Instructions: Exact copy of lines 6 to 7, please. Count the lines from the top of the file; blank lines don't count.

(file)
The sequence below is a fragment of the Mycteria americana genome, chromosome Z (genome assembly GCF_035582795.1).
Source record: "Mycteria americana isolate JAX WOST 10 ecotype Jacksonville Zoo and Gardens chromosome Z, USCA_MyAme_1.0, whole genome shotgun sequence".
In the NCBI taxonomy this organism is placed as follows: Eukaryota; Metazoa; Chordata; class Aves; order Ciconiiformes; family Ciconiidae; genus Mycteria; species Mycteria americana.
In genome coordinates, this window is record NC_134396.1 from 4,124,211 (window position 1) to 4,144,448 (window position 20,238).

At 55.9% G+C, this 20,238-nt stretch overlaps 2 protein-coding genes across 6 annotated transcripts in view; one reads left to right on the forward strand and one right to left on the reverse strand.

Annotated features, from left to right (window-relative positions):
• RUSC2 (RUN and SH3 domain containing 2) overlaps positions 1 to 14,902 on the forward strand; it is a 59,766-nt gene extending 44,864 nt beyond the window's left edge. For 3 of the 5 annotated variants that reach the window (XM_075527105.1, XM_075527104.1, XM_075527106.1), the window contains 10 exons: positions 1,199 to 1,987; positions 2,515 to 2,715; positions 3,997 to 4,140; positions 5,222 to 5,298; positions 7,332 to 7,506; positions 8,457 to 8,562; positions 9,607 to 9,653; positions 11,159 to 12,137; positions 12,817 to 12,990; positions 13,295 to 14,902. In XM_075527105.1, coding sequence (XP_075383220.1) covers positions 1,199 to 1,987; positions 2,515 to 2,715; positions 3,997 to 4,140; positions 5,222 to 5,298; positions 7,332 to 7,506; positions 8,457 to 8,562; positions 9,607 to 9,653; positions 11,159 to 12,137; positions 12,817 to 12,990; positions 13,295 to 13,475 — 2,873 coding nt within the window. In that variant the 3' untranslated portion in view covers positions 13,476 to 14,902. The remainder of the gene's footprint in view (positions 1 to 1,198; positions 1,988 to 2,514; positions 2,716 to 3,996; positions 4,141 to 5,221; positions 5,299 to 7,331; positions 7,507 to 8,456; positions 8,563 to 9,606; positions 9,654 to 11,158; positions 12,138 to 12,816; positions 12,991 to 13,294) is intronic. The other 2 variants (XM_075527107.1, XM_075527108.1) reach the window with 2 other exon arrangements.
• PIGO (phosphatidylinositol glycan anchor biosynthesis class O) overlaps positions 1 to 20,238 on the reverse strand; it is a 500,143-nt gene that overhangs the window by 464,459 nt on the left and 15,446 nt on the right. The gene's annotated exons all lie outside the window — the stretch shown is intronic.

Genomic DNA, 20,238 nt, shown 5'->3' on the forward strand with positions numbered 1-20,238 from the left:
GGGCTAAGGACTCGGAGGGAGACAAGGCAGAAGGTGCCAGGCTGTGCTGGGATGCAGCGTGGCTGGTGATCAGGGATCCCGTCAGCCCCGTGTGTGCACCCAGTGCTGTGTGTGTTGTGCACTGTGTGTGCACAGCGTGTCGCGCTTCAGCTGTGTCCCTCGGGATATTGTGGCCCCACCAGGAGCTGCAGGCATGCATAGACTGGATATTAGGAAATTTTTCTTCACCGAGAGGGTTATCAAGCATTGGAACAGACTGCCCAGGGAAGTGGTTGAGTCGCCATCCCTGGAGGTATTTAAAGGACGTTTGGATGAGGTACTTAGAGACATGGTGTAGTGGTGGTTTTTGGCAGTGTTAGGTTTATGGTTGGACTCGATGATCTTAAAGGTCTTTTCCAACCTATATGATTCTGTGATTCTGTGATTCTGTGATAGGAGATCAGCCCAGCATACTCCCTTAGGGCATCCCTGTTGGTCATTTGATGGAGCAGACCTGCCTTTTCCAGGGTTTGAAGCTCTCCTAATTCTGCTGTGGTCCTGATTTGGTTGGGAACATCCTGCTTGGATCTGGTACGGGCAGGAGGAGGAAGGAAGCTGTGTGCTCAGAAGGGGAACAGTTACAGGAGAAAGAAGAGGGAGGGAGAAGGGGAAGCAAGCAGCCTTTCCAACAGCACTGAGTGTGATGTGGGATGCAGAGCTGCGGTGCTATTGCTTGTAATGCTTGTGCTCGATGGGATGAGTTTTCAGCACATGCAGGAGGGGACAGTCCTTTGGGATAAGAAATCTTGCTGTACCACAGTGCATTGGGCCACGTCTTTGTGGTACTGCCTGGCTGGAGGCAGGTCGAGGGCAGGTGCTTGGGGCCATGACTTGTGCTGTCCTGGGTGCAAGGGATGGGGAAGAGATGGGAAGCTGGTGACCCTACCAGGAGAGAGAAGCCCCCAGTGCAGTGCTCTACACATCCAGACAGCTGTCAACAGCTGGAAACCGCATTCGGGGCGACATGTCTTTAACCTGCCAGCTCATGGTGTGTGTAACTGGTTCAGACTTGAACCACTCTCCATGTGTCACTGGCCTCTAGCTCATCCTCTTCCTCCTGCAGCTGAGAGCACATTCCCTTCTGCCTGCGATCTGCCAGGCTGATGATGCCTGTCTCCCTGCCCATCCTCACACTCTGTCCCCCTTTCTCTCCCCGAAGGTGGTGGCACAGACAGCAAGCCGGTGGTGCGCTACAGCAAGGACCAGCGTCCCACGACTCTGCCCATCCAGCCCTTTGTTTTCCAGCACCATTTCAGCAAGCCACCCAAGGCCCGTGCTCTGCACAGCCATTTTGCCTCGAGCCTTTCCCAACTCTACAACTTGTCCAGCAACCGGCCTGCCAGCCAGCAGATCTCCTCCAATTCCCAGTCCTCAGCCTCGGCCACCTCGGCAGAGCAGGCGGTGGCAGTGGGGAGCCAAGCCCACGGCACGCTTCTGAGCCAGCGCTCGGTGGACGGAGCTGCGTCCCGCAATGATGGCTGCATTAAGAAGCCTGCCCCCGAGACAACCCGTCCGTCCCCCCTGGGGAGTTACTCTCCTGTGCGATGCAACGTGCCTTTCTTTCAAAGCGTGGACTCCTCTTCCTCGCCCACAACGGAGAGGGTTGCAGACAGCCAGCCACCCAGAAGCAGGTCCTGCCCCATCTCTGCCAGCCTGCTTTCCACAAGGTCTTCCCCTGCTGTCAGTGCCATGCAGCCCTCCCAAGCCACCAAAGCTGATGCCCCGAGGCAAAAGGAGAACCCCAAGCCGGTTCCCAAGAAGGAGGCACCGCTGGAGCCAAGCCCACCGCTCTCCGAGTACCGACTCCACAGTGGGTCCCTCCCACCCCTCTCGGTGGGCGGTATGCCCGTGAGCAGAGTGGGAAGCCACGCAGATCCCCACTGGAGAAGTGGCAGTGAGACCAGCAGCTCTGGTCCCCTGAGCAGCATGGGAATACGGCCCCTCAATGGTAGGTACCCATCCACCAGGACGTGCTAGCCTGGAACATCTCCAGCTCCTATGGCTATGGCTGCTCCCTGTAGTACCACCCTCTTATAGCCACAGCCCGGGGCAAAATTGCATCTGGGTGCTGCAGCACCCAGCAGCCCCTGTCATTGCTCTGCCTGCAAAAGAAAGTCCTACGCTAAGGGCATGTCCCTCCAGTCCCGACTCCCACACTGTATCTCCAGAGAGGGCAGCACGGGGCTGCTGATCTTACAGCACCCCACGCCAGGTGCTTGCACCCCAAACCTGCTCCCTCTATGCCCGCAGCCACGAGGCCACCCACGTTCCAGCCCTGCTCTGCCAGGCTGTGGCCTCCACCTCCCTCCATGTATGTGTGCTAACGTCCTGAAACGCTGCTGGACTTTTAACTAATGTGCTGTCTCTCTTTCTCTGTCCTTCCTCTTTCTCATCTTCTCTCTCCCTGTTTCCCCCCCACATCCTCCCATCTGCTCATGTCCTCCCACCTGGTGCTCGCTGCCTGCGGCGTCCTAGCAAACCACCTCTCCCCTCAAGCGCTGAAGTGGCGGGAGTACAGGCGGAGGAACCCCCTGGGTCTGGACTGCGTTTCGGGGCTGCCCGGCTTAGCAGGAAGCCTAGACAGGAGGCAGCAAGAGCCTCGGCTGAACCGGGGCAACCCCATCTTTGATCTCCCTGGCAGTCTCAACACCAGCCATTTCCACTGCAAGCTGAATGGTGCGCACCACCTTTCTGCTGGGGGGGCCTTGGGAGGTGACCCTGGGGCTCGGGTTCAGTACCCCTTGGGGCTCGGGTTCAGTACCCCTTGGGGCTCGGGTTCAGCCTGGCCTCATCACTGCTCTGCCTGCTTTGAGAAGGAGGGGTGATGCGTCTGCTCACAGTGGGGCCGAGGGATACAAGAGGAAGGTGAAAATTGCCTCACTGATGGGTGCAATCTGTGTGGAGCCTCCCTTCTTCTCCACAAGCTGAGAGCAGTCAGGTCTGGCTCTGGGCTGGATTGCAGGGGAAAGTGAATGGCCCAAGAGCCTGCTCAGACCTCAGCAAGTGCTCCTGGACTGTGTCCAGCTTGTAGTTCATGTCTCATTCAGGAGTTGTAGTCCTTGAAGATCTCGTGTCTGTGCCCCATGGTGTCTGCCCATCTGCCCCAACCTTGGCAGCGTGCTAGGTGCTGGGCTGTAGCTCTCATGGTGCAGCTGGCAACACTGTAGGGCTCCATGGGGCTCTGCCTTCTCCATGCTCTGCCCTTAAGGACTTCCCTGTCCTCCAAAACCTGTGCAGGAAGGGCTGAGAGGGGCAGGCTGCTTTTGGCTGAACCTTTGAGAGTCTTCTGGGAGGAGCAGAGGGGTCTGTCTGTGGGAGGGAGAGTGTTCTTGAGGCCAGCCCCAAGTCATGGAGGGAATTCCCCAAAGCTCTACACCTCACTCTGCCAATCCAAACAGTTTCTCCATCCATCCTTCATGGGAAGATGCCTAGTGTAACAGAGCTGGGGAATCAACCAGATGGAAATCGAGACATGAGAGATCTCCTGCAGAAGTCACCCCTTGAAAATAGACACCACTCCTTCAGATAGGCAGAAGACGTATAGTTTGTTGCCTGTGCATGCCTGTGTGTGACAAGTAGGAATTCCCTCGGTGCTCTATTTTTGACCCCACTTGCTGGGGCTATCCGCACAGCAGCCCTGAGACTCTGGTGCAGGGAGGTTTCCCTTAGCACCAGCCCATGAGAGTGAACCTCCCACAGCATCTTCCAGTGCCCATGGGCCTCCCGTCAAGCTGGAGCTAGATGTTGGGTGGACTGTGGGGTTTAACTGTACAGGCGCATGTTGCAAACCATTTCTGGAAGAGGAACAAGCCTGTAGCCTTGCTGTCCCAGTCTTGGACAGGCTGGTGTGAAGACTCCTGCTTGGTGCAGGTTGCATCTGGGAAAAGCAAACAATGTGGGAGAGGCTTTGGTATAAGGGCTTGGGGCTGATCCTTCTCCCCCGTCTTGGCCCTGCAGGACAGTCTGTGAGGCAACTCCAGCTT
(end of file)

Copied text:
Annotated features, from left to right (window-relative positions):
• RUSC2 (RUN and SH3 domain containing 2) overlaps positions 1 to 14,902 on the forward strand; it is a 59,766-nt gene extending 44,864 nt beyond the window's left edge. For 3 of the 5 annotated variants that reach the window (XM_075527105.1, XM_075527104.1, XM_075527106.1), the window contains 10 exons: positions 1,199 to 1,987; positions 2,515 to 2,715; positions 3,997 to 4,140; positions 5,222 to 5,298; positions 7,332 to 7,506; positions 8,457 to 8,562; positions 9,607 to 9,653; positions 11,159 to 12,137; positions 12,817 to 12,990; positions 13,295 to 14,902. In XM_075527105.1, coding sequence (XP_075383220.1) covers positions 1,199 to 1,987; positions 2,515 to 2,715; positions 3,997 to 4,140; positions 5,222 to 5,298; positions 7,332 to 7,506; positions 8,457 to 8,562; positions 9,607 to 9,653; positions 11,159 to 12,137; positions 12,817 to 12,990; positions 13,295 to 13,475 — 2,873 coding nt within the window. In that variant the 3' untranslated portion in view covers positions 13,476 to 14,902. The remainder of the gene's footprint in view (positions 1 to 1,198; positions 1,988 to 2,514; positions 2,716 to 3,996; positions 4,141 to 5,221; positions 5,299 to 7,331; positions 7,507 to 8,456; positions 8,563 to 9,606; positions 9,654 to 11,158; positions 12,138 to 12,816; positions 12,991 to 13,294) is intronic. The other 2 variants (XM_075527107.1, XM_075527108.1) reach the window with 2 other exon arrangements.